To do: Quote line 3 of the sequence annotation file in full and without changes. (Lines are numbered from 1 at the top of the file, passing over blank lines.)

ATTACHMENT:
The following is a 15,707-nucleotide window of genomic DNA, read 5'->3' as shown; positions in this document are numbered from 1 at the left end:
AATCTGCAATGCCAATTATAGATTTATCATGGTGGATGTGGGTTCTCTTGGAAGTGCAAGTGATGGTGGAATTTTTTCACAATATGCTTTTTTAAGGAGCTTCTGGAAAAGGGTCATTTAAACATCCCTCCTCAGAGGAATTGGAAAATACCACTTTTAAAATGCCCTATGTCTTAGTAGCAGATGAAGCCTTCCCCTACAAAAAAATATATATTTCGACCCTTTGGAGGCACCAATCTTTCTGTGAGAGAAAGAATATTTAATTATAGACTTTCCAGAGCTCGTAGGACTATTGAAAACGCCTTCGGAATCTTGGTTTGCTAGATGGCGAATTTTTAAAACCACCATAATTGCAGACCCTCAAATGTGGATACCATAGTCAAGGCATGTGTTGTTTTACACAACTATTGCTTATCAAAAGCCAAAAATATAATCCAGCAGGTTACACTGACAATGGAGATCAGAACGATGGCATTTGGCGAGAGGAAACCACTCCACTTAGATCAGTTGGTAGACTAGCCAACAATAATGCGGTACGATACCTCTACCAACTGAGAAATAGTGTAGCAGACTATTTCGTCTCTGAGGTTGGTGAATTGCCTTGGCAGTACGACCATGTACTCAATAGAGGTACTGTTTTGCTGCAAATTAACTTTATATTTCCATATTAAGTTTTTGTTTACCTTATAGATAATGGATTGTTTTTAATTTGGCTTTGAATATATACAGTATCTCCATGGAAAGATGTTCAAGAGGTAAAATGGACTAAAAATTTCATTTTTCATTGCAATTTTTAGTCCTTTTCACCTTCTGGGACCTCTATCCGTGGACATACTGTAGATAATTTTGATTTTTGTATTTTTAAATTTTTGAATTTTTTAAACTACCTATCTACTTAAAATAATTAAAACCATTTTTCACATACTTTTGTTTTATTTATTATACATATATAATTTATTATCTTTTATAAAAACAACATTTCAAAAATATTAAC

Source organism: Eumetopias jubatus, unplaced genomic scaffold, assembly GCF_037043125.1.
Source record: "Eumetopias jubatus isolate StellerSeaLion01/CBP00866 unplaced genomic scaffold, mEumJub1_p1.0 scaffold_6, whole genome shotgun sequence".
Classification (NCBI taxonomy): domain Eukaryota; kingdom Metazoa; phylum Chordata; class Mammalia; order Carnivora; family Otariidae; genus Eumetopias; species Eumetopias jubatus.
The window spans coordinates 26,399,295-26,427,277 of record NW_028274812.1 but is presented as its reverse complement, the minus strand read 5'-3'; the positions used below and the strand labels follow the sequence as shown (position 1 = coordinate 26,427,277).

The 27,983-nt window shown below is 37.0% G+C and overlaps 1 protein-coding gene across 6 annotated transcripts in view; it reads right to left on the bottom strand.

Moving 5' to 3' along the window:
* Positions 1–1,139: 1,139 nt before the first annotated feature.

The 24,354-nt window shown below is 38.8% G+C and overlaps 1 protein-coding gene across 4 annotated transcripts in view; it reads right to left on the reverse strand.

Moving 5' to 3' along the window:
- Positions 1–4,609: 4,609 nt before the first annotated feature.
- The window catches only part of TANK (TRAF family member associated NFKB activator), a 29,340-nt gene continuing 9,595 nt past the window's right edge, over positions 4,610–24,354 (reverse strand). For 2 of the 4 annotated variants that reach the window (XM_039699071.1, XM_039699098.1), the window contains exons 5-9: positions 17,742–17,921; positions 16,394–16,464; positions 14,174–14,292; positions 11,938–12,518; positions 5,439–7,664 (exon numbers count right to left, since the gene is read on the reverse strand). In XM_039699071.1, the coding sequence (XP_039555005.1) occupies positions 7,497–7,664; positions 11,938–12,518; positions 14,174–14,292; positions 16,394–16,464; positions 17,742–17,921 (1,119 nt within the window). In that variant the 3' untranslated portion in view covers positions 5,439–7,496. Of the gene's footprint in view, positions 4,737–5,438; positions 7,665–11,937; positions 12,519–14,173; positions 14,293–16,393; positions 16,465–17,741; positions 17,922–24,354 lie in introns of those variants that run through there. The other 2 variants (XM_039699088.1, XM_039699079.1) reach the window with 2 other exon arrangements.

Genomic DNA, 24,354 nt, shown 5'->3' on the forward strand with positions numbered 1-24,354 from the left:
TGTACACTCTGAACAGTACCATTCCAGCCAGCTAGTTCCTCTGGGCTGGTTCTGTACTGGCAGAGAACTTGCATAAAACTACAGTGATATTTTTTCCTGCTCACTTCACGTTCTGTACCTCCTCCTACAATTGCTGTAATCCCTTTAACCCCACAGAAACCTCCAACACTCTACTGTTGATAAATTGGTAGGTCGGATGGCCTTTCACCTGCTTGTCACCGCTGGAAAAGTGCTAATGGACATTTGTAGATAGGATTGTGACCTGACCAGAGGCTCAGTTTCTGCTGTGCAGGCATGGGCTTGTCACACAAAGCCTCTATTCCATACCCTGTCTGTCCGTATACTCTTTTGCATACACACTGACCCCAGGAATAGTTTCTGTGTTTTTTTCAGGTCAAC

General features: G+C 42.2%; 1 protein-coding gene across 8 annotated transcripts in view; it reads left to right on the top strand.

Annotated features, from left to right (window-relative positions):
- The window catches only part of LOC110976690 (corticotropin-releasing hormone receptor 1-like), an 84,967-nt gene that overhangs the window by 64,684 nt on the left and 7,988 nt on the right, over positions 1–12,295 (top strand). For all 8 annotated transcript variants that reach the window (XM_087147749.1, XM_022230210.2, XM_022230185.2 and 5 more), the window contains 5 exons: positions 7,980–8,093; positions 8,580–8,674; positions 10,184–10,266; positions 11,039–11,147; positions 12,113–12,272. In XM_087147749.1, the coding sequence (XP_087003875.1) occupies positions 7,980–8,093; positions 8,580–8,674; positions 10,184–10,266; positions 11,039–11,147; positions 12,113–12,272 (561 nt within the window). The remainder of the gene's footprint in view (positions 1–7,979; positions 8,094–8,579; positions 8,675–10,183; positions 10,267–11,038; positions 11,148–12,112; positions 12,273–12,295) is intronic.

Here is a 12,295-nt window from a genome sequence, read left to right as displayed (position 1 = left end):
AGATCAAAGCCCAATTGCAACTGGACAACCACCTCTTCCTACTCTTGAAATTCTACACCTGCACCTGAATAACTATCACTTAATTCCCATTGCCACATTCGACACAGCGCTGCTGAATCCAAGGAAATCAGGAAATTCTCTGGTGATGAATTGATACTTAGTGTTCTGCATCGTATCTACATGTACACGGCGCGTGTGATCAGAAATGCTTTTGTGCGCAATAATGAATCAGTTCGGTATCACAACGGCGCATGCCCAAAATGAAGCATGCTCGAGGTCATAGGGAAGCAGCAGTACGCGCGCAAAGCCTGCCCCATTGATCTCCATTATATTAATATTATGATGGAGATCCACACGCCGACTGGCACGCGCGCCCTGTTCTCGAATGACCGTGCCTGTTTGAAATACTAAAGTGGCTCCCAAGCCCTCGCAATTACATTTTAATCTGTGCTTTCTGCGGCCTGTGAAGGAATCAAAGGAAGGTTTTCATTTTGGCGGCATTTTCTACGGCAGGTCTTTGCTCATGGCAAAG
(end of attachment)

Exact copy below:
Source organism: Eumetopias jubatus, unplaced genomic scaffold, assembly GCF_037043125.1.